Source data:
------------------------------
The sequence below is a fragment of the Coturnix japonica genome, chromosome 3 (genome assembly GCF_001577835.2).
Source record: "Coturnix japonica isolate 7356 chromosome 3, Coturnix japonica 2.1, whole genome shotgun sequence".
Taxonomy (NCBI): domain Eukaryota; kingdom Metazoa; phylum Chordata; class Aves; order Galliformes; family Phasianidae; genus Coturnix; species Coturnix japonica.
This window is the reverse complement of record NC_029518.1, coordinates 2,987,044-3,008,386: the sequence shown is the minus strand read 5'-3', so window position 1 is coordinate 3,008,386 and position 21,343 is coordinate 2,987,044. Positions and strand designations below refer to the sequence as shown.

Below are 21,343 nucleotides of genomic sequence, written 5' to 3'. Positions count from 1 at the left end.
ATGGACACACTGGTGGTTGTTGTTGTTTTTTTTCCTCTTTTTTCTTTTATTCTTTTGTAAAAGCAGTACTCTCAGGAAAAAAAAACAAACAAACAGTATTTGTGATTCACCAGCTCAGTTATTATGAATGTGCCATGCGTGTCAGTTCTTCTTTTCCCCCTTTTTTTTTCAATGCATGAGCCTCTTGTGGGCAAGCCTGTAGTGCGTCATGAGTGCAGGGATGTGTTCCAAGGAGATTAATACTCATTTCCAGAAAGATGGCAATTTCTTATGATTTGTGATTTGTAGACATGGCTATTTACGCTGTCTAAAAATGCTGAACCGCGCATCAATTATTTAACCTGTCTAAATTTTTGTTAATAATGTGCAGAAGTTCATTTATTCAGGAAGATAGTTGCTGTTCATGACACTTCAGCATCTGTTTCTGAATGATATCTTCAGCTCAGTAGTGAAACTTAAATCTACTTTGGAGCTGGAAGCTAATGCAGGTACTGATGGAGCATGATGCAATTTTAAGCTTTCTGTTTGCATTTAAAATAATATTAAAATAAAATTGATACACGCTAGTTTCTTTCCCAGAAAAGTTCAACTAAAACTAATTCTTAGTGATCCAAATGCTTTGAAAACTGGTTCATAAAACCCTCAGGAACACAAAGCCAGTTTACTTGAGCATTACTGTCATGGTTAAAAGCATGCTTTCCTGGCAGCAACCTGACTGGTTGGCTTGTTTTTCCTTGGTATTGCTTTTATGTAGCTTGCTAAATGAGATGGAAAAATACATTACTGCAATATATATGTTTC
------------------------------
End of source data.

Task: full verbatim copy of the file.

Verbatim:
The sequence below is a fragment of the Coturnix japonica genome, chromosome 3 (genome assembly GCF_001577835.2).
Source record: "Coturnix japonica isolate 7356 chromosome 3, Coturnix japonica 2.1, whole genome shotgun sequence".
Taxonomy (NCBI): domain Eukaryota; kingdom Metazoa; phylum Chordata; class Aves; order Galliformes; family Phasianidae; genus Coturnix; species Coturnix japonica.
This window is the reverse complement of record NC_029518.1, coordinates 2,987,044-3,008,386: the sequence shown is the minus strand read 5'-3', so window position 1 is coordinate 3,008,386 and position 21,343 is coordinate 2,987,044. Positions and strand designations below refer to the sequence as shown.

Below are 21,343 nucleotides of genomic sequence, written 5' to 3'. Positions count from 1 at the left end.
ATGGACACACTGGTGGTTGTTGTTGTTTTTTTTCCTCTTTTTTCTTTTATTCTTTTGTAAAAGCAGTACTCTCAGGAAAAAAAAACAAACAAACAGTATTTGTGATTCACCAGCTCAGTTATTATGAATGTGCCATGCGTGTCAGTTCTTCTTTTCCCCCTTTTTTTTTCAATGCATGAGCCTCTTGTGGGCAAGCCTGTAGTGCGTCATGAGTGCAGGGATGTGTTCCAAGGAGATTAATACTCATTTCCAGAAAGATGGCAATTTCTTATGATTTGTGATTTGTAGACATGGCTATTTACGCTGTCTAAAAATGCTGAACCGCGCATCAATTATTTAACCTGTCTAAATTTTTGTTAATAATGTGCAGAAGTTCATTTATTCAGGAAGATAGTTGCTGTTCATGACACTTCAGCATCTGTTTCTGAATGATATCTTCAGCTCAGTAGTGAAACTTAAATCTACTTTGGAGCTGGAAGCTAATGCAGGTACTGATGGAGCATGATGCAATTTTAAGCTTTCTGTTTGCATTTAAAATAATATTAAAATAAAATTGATACACGCTAGTTTCTTTCCCAGAAAAGTTCAACTAAAACTAATTCTTAGTGATCCAAATGCTTTGAAAACTGGTTCATAAAACCCTCAGGAACACAAAGCCAGTTTACTTGAGCATTACTGTCATGGTTAAAAGCATGCTTTCCTGGCAGCAACCTGACTGGTTGGCTTGTTTTTCCTTGGTATTGCTTTTATGTAGCTTGCTAAATGAGATGGAAAAATACATTACTGCAATATATATGTTTC